Monthly Archives: May 2012

Antonia Bowring – Inspiring on many dimensions

In this, my second profile in the series “Celebrating a Whole Life,” I am privileged to write about Antonia Bowring, a woman who has inspired me for many years and who truly deserves to be celebrated. Antonia is someone who I have admired for her thoughtful choices and honesty, but what first amazed me about her was something I discovered in a freezer.

I was impressed by Antonia from the moment I met her. She was facilitating the first staff retreat I attended with Acumen Fund nine years ago, and her approach to guiding us through complex and sometimes delicate conversations was both intimate and commanding. She had the complete trust of our CEO, and I was so curious about her story – who was this woman who could pop into our three day meeting to help us as we shaped some of the key elements of our strategy as a freelance consultant.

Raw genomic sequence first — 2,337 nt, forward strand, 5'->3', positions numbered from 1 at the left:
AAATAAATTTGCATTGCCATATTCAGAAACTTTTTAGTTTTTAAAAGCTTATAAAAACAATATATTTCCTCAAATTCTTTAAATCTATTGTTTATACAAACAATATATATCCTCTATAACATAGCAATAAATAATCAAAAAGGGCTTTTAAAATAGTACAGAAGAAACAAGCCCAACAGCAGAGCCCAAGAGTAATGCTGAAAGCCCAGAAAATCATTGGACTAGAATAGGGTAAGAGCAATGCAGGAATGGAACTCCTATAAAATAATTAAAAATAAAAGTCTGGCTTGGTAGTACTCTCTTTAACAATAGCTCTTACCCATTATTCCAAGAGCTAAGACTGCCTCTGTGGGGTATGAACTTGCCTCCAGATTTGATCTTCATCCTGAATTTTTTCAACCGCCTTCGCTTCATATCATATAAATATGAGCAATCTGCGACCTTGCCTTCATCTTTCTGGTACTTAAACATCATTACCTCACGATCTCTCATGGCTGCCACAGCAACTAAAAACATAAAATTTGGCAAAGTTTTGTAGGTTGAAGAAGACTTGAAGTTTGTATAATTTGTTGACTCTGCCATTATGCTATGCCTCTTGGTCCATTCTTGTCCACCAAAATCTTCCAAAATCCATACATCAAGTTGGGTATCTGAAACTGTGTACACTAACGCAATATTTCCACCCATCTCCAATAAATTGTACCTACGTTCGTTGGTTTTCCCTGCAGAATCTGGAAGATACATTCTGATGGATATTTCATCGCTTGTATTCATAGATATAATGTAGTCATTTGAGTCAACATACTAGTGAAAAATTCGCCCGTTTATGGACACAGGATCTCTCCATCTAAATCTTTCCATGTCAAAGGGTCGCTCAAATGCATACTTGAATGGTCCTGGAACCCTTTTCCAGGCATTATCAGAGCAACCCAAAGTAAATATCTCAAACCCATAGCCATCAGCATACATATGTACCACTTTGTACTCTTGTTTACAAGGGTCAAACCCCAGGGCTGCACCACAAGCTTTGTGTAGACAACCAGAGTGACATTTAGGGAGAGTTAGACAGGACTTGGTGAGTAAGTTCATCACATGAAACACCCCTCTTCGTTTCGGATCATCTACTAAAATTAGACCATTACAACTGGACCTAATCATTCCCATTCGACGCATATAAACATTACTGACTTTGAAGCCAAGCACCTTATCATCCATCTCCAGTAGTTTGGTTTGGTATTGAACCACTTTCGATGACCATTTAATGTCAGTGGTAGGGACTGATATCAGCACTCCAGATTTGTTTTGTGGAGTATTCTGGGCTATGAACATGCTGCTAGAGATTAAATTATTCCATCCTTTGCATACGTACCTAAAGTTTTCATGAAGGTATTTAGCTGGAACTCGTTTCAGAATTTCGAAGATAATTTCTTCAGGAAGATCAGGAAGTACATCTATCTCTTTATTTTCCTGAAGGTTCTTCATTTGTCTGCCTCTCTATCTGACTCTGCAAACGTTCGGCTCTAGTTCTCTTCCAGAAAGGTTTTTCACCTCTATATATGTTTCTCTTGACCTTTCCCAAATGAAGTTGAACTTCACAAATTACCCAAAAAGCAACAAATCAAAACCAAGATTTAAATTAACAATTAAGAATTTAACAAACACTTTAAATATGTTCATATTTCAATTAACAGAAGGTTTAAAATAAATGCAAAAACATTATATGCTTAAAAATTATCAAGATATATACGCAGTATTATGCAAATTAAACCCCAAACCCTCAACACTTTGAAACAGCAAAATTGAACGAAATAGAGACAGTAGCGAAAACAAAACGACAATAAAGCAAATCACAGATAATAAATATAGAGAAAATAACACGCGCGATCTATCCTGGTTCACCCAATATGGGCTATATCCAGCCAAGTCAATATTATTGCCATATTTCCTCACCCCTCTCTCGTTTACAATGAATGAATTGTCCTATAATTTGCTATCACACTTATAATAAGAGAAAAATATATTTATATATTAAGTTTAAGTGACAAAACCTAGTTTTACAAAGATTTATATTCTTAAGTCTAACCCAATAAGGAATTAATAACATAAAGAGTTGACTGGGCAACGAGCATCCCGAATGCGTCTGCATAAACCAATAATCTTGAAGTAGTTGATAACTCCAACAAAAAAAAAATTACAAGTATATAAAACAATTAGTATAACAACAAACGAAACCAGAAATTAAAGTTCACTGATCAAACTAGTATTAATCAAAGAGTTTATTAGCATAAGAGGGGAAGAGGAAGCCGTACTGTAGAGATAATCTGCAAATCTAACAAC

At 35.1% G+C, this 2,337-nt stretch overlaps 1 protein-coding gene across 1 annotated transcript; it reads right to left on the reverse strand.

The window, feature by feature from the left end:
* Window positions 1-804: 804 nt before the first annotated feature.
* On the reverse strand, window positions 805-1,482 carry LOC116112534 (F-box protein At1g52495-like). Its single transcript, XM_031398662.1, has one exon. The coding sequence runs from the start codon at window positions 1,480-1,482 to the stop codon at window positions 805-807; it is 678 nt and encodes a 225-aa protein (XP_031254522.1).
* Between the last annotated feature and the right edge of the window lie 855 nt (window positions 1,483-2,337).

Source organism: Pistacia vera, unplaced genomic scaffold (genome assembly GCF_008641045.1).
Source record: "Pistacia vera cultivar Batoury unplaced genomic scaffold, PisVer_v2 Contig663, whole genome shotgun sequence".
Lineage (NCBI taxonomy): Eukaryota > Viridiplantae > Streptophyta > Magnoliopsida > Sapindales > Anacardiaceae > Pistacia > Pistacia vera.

So I was already curious about her when on our second day at the offsite retreat I opened the freezer to find ice cubes and found small frozen pouches of milk and naively asked what they were. She was nearby and told me she was pumping milk for a baby she had at home. The whole concept was foreign to me at the time (though it is all too familiar now) and I suddenly had to replay the past 24 hours. In the past day of marathon working sessions, interspersed with the kind of intense social time that was possible for a team of about 11, she had been finding time to fulfill this commitment to an infant somewhere hours away.

Antonia became somewhat of a beacon for me as I thought about having a family years later. Wondering how it would all work, I would think of her and know that it was possible to achieve tremendous professional respect even in the midst of nursing a baby.  This may seem obvious to the many many women who do this every day, but to me, at that moment that I peered into the freezer, it was a revelation.

It had a big impact on me years later when I was nursing my first child and returned to work. Rather than aim for subtlety in managing the oh-so-fun process of pumping 3 times a day at work for months, I decided to be relaxed and open about it, wondering if perhaps some younger woman might make a mental note, as I had, that this was something that people do, and it can work.